Wordmaster: anyone

When anyone is used as an indefinite pronoun to mean “anybody”, it is written as one word:  Anyone could tell you the answer. Do you know anyone else who could help?

Otherwise, it is written as two words:  Any one of us could have scored a high mark. A maximum of six people are allowed in this lift [elevator] at any one time.

Anything and anywhere are written as one word; any time as two words.

Source:  The Penguin Wordmaster Dictionary, Martin Manser and Nigel Turton, eds., 1987.

It all makes intuitive sense to me, as a native English speaker. But you can understand why someone for whom English is a second language would be completely befuddled — as so often with this magnificent, exasperating tongue of ours!

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Wordmaster: racket

The instrument used for striking the ball in games such as tennis, badminton, and squash is known as a racket. This word derives via the Middle French raquette and Italian racchetta, from the Arabic rahah meaning “palm of the hand”.

Source:  The Penguin Wordmaster Dictionary, Martin Manser and Nigel Turton, eds., 1987.

I’m surprised that the Wordmaster dictionary uses the spelling “racket”. In my own use, I have always distinguished between “racket”, meaning “lots of noise” (as in, Stop making that racket!) and “racquet”, in reference to that thing you use to hit the ball in tennis or badminton.

When Canadian spelling differs from an American variant, usually we’re retaining the original English spelling. Wordmaster is an English dictionary, but here it uses what I consider to be an American spelling. Perhaps, in this instance, we Canadians are following the French?

Wordmaster: galvanize

The word galvanize is derived from a person’s name:  Luigi Galvani, a physician and physicist of Bologna. It’s an example of an eponym (a word that derives from the name of a person).

Galvani observed that the legs of a frog would twitch when brought into contact with certain metals. The twitching was the result of a kind of animal electricity—hence galvanize, “to stimulate into sudden action”.

Other eponyms include:

  • cardigan from James Thomas Brudenell, seventh Earl of Cardigan (1797-1868);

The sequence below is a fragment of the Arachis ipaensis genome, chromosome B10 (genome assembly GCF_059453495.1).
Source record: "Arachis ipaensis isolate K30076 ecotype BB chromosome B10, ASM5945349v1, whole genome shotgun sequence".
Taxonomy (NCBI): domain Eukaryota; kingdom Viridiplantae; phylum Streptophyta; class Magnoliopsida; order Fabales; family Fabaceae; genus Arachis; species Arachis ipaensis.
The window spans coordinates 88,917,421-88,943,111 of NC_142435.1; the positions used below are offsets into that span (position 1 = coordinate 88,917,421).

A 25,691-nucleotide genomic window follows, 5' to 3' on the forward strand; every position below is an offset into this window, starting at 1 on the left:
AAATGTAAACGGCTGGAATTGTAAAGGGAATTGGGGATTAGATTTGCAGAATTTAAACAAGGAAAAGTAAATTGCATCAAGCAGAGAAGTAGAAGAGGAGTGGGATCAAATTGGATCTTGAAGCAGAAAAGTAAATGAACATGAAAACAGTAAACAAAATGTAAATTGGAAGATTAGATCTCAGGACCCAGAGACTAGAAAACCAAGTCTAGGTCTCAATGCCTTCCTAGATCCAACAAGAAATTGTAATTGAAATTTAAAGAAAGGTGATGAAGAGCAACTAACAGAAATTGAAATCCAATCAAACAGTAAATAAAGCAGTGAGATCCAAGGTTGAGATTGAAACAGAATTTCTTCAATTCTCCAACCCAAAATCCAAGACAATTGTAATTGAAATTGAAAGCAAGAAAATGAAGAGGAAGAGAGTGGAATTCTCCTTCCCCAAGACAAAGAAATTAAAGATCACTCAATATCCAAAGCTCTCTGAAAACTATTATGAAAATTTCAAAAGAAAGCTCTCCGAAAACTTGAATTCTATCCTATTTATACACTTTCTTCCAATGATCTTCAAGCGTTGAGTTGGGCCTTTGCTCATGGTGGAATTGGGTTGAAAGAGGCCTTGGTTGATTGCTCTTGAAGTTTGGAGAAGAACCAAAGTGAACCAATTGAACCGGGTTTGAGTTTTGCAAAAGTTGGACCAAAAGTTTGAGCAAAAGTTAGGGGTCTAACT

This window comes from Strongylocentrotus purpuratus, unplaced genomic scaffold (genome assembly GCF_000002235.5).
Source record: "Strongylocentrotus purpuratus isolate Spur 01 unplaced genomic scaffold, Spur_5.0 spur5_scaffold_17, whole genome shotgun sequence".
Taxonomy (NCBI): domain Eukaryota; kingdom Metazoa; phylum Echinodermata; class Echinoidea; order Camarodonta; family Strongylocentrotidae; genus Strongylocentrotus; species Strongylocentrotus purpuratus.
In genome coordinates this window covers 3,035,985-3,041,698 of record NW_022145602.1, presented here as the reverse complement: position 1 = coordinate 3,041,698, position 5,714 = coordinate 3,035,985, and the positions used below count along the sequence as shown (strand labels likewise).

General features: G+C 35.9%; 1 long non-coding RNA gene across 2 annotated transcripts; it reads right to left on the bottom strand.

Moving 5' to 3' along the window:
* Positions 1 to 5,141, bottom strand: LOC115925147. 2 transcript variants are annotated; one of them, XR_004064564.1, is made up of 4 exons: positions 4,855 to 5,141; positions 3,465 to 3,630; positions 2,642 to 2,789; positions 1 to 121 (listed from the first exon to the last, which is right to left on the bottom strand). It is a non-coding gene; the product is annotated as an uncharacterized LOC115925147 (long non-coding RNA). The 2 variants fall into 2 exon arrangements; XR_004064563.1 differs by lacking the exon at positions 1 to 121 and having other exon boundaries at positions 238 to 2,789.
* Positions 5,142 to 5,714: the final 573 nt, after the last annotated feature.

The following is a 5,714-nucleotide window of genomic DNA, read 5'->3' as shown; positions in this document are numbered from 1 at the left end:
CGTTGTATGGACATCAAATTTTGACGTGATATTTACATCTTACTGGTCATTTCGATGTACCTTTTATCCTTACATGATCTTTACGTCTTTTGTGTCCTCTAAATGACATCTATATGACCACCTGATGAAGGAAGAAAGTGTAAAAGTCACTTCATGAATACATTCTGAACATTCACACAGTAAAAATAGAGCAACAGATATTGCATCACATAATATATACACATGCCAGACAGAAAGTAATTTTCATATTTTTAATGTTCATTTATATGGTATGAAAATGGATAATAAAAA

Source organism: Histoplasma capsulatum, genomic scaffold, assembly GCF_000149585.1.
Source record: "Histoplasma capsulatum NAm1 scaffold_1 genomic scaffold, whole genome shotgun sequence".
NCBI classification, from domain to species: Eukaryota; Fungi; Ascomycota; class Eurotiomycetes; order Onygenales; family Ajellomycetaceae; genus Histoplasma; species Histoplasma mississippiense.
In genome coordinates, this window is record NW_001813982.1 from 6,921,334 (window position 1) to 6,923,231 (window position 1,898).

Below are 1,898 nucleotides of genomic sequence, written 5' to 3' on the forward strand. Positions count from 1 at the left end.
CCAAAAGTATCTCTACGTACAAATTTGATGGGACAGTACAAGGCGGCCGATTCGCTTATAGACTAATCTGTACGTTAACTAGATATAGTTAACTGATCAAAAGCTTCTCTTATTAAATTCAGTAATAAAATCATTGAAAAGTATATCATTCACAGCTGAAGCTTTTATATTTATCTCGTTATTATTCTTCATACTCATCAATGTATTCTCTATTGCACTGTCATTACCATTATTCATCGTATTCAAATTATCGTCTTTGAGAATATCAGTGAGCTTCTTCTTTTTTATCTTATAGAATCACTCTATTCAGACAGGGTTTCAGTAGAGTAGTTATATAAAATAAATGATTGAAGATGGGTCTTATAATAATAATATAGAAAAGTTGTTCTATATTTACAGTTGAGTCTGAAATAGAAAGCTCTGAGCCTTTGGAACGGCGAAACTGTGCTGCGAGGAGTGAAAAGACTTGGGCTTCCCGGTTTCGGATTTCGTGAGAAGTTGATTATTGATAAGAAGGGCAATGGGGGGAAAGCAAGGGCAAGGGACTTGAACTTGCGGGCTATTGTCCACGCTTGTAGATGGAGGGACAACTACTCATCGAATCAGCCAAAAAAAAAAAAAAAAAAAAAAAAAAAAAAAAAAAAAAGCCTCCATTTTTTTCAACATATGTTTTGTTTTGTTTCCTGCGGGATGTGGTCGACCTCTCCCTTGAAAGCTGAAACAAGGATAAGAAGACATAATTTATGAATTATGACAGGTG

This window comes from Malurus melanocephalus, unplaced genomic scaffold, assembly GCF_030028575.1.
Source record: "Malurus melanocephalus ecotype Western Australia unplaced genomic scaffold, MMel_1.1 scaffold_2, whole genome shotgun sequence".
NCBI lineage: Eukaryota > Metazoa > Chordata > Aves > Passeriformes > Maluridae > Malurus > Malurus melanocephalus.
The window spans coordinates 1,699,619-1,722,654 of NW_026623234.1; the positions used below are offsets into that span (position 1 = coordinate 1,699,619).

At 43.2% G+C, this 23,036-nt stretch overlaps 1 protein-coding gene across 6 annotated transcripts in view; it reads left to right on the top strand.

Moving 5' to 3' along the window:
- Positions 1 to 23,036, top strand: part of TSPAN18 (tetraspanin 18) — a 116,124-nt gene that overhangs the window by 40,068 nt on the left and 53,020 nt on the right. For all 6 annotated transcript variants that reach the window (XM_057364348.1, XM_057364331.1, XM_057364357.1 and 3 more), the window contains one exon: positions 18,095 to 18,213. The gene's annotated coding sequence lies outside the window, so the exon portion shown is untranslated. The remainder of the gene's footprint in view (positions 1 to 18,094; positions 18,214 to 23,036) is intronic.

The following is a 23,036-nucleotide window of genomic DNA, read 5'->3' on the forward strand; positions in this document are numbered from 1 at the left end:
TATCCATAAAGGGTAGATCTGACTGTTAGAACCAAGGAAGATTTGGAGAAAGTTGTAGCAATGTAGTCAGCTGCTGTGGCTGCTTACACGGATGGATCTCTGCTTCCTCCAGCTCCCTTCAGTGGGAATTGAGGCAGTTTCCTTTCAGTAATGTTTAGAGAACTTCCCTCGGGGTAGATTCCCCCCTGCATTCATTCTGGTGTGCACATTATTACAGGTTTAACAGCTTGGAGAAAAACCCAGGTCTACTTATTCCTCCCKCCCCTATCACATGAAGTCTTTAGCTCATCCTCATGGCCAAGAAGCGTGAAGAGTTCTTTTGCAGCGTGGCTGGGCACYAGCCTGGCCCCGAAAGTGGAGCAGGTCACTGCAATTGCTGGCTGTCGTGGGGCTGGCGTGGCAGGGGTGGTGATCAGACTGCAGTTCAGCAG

• Hoover (i.e., a vacuum cleaner) from W.H. Hoover (1849-1932);
  • mackintosh from Charles M. Macintosh (1766-1843);
  • sandwich from John Montagu, fourth Earl of Sandwich; and
  • silhouette from Étienne de Silhouette (1709-67).

Source:  The Penguin Wordmaster Dictionary, Martin Manser and Nigel Turton, eds., 1987.

Wordmaster: amiable, amicable

These two words, amiable and amicable, should be carefully distinguished.

Amiable is used to describe people or expressions and means “appearing pleasant, agreeable, and friendly”:  an amiable mood, an amiable smile.

Amicable is used to describe arrangements or agreements and means “showing friendly goodwill”:  The two sides reached an amicable agreement. They settled their differences in an amicable manner.

Source:  The Penguin Wordmaster Dictionary, Martin Manser and Nigel Turton, eds., 1987.

Wordmaster: cut to the quick

A person who is cut to the quick is one whose feelings have been deeply hurt. The expression provides an illustration of the original meaning of quick, which comes from the Old English adjective cwic, meaning “alive”.

A cut which penetrates the quick is one which goes through the skin and enters the painfully sensitive living flesh, as found beneath the nails.

Source:  The Penguin Wordmaster Dictionary, Martin Manser and Nigel Turton, eds., 1987.

A better illustration might be, cutting through a callous to reach the living, sensitive skin beneath. (But does a callous consist of dead skin? I dunno.)

Another example of quick meaning “living” immediately comes to mind:  quickening, the first time a mother-to-be feels her baby move inside her. The quickening indicates that the baby is alive — i.e., cwic.

Wordmaster: galore

“Galore is an example of an adjective that follows the noun referred to. [As in Pussy Galore, I suppose.] This is different from the normal pattern of the adjective coming before the word being modified. Other examples of adjectives like galore are:

elect, “soon to take office”: the president elect;
proper, “as strictly defined”: the City of London proper;
regent, “governing during the minority, incapacity, etc., of the rightful monarch”: a prince regent.”

Source:  The Penguin Wordmaster Dictionary, Martin Manser and Nigel Turton, eds., 1987.

Wordmaster: alligator

alligator

“The Spanish name for a lizard is lagarto. When the Spaniards first came across the alligator during their travels in the New World, they called it el lagarto or “the lizard” because of its lizard-like features. To English ears the two words el lagarto sounded like a single word. Hence the English name alligator.”

From The Penguin Wordmaster Dictionary, Martin Manser and Nigel Turton, eds., 1987.